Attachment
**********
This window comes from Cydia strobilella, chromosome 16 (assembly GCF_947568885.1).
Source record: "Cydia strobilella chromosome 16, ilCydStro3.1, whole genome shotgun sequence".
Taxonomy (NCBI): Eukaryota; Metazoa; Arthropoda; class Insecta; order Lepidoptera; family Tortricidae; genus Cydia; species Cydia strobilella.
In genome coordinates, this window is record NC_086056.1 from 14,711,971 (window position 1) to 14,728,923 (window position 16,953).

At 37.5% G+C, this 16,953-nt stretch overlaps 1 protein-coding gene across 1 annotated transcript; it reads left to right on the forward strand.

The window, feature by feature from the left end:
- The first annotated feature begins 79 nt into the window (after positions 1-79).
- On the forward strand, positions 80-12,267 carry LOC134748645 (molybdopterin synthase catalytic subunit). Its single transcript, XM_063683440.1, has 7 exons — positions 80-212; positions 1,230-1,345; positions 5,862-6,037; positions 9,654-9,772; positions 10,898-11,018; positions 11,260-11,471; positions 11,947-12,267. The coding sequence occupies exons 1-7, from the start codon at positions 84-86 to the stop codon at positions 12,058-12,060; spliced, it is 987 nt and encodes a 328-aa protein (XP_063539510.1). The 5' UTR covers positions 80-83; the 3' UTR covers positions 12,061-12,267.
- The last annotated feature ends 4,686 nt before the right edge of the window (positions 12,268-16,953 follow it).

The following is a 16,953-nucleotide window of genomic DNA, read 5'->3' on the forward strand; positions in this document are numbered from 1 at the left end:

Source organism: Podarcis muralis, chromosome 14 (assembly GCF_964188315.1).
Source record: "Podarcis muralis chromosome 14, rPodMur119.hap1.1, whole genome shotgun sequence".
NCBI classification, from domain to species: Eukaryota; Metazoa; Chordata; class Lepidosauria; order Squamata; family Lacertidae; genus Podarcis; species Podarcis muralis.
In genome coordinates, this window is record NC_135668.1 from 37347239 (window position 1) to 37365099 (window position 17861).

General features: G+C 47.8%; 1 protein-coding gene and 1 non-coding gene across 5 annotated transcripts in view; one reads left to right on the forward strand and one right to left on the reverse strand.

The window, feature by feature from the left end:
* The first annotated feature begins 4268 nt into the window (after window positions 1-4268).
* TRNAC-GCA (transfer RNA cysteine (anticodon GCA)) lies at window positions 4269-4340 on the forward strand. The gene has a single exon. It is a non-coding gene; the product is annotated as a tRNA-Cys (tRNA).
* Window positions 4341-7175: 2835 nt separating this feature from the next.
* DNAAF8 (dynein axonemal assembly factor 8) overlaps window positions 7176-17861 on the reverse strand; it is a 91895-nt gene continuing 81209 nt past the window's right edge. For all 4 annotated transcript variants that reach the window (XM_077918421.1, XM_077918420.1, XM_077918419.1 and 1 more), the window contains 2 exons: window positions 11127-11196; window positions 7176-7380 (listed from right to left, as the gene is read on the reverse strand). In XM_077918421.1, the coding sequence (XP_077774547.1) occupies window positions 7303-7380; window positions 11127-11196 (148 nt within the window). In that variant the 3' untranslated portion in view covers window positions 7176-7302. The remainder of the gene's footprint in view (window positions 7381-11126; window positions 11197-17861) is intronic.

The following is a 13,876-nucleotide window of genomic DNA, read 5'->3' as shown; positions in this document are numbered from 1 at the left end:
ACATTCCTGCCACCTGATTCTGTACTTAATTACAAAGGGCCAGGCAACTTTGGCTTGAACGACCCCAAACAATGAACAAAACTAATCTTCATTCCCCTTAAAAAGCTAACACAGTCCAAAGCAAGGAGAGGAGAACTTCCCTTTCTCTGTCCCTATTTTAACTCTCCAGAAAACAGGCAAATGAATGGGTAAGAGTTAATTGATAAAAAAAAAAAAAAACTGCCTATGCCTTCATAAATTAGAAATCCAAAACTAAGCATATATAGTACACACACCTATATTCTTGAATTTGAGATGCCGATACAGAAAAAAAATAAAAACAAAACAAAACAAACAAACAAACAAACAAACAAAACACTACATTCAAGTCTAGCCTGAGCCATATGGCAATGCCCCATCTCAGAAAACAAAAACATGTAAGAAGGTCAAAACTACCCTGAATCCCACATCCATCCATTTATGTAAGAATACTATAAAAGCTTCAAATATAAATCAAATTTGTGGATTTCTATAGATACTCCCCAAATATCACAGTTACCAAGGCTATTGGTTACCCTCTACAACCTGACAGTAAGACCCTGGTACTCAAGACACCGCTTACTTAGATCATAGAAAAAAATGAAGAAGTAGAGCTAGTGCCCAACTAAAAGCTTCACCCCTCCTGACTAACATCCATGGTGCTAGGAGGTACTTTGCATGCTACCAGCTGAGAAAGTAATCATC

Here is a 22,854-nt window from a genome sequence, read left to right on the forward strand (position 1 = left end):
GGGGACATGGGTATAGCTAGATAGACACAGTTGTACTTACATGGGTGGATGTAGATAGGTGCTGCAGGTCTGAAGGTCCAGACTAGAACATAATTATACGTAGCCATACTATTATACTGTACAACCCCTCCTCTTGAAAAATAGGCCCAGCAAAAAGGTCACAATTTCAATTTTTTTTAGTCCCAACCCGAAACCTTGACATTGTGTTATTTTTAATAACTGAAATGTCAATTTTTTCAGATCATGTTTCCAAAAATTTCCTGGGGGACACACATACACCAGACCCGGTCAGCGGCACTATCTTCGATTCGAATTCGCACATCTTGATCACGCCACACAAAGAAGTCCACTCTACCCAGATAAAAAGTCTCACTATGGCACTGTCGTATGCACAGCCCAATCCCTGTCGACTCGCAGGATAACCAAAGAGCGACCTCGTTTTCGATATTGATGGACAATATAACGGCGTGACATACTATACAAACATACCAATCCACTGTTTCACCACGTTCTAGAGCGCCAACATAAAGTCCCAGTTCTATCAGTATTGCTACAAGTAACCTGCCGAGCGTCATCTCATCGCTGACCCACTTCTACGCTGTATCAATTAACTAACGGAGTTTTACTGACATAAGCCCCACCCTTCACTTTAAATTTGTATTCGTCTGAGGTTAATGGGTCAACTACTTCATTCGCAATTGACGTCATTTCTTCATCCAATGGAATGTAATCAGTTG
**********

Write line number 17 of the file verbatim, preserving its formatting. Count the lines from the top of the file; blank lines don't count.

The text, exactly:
* The first annotated feature begins 4268 nt into the window (after window positions 1-4268).